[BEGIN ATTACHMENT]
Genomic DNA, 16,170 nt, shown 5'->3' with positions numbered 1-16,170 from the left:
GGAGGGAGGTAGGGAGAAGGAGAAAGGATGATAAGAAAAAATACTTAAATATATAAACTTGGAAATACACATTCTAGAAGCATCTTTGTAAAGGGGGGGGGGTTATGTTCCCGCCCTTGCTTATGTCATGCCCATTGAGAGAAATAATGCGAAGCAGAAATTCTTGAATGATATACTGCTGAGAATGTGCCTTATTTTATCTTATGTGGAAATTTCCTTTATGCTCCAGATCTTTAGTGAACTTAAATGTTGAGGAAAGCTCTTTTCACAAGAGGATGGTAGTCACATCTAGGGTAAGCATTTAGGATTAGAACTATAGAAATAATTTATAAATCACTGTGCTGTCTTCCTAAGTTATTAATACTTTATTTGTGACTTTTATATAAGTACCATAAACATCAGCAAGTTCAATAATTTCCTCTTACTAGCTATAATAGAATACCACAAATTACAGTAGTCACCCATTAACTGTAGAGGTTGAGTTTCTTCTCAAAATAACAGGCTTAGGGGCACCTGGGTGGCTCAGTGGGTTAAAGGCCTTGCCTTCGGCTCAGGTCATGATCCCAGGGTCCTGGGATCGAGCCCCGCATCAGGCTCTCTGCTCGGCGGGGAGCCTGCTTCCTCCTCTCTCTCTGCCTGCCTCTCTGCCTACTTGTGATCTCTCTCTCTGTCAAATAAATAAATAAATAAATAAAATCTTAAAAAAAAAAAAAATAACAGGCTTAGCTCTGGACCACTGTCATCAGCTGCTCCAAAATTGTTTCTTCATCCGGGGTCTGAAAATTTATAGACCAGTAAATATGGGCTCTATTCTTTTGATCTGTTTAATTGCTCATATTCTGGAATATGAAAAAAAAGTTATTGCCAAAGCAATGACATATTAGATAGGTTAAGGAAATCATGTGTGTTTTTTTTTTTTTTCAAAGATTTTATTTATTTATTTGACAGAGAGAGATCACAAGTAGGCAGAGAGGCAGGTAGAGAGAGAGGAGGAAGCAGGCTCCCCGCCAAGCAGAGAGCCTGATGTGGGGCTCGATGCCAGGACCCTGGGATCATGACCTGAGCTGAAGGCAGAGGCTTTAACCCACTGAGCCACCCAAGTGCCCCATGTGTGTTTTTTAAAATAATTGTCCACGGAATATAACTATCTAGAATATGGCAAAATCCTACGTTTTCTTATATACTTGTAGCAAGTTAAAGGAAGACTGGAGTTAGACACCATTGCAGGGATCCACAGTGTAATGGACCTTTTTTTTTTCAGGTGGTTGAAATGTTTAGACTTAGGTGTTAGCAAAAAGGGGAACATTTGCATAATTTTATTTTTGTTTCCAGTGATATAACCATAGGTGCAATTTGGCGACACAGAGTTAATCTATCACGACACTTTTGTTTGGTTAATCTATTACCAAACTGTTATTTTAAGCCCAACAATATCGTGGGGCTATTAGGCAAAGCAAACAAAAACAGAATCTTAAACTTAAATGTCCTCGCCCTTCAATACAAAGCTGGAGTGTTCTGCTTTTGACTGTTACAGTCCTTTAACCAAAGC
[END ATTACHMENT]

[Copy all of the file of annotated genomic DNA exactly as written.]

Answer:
Genomic DNA, 16,170 nt, shown 5'->3' with positions numbered 1-16,170 from the left:
GGAGGGAGGTAGGGAGAAGGAGAAAGGATGATAAGAAAAAATACTTAAATATATAAACTTGGAAATACACATTCTAGAAGCATCTTTGTAAAGGGGGGGGGGTTATGTTCCCGCCCTTGCTTATGTCATGCCCATTGAGAGAAATAATGCGAAGCAGAAATTCTTGAATGATATACTGCTGAGAATGTGCCTTATTTTATCTTATGTGGAAATTTCCTTTATGCTCCAGATCTTTAGTGAACTTAAATGTTGAGGAAAGCTCTTTTCACAAGAGGATGGTAGTCACATCTAGGGTAAGCATTTAGGATTAGAACTATAGAAATAATTTATAAATCACTGTGCTGTCTTCCTAAGTTATTAATACTTTATTTGTGACTTTTATATAAGTACCATAAACATCAGCAAGTTCAATAATTTCCTCTTACTAGCTATAATAGAATACCACAAATTACAGTAGTCACCCATTAACTGTAGAGGTTGAGTTTCTTCTCAAAATAACAGGCTTAGGGGCACCTGGGTGGCTCAGTGGGTTAAAGGCCTTGCCTTCGGCTCAGGTCATGATCCCAGGGTCCTGGGATCGAGCCCCGCATCAGGCTCTCTGCTCGGCGGGGAGCCTGCTTCCTCCTCTCTCTCTGCCTGCCTCTCTGCCTACTTGTGATCTCTCTCTCTGTCAAATAAATAAATAAATAAATAAAATCTTAAAAAAAAAAAAAATAACAGGCTTAGCTCTGGACCACTGTCATCAGCTGCTCCAAAATTGTTTCTTCATCCGGGGTCTGAAAATTTATAGACCAGTAAATATGGGCTCTATTCTTTTGATCTGTTTAATTGCTCATATTCTGGAATATGAAAAAAAAGTTATTGCCAAAGCAATGACATATTAGATAGGTTAAGGAAATCATGTGTGTTTTTTTTTTTTTTCAAAGATTTTATTTATTTATTTGACAGAGAGAGATCACAAGTAGGCAGAGAGGCAGGTAGAGAGAGAGGAGGAAGCAGGCTCCCCGCCAAGCAGAGAGCCTGATGTGGGGCTCGATGCCAGGACCCTGGGATCATGACCTGAGCTGAAGGCAGAGGCTTTAACCCACTGAGCCACCCAAGTGCCCCATGTGTGTTTTTTAAAATAATTGTCCACGGAATATAACTATCTAGAATATGGCAAAATCCTACGTTTTCTTATATACTTGTAGCAAGTTAAAGGAAGACTGGAGTTAGACACCATTGCAGGGATCCACAGTGTAATGGACCTTTTTTTTTTCAGGTGGTTGAAATGTTTAGACTTAGGTGTTAGCAAAAAGGGGAACATTTGCATAATTTTATTTTTGTTTCCAGTGATATAACCATAGGTGCAATTTGGCGACACAGAGTTAATCTATCACGACACTTTTGTTTGGTTAATCTATTACCAAACTGTTATTTTAAGCCCAACAATATCGTGGGGCTATTAGGCAAAGCAAACAAAAACAGAATCTTAAACTTAAATGTCCTCGCCCTTCAATACAAAGCTGGAGTGTTCTGCTTTTGACTGTTACAGTCCTTTAACCAAAGC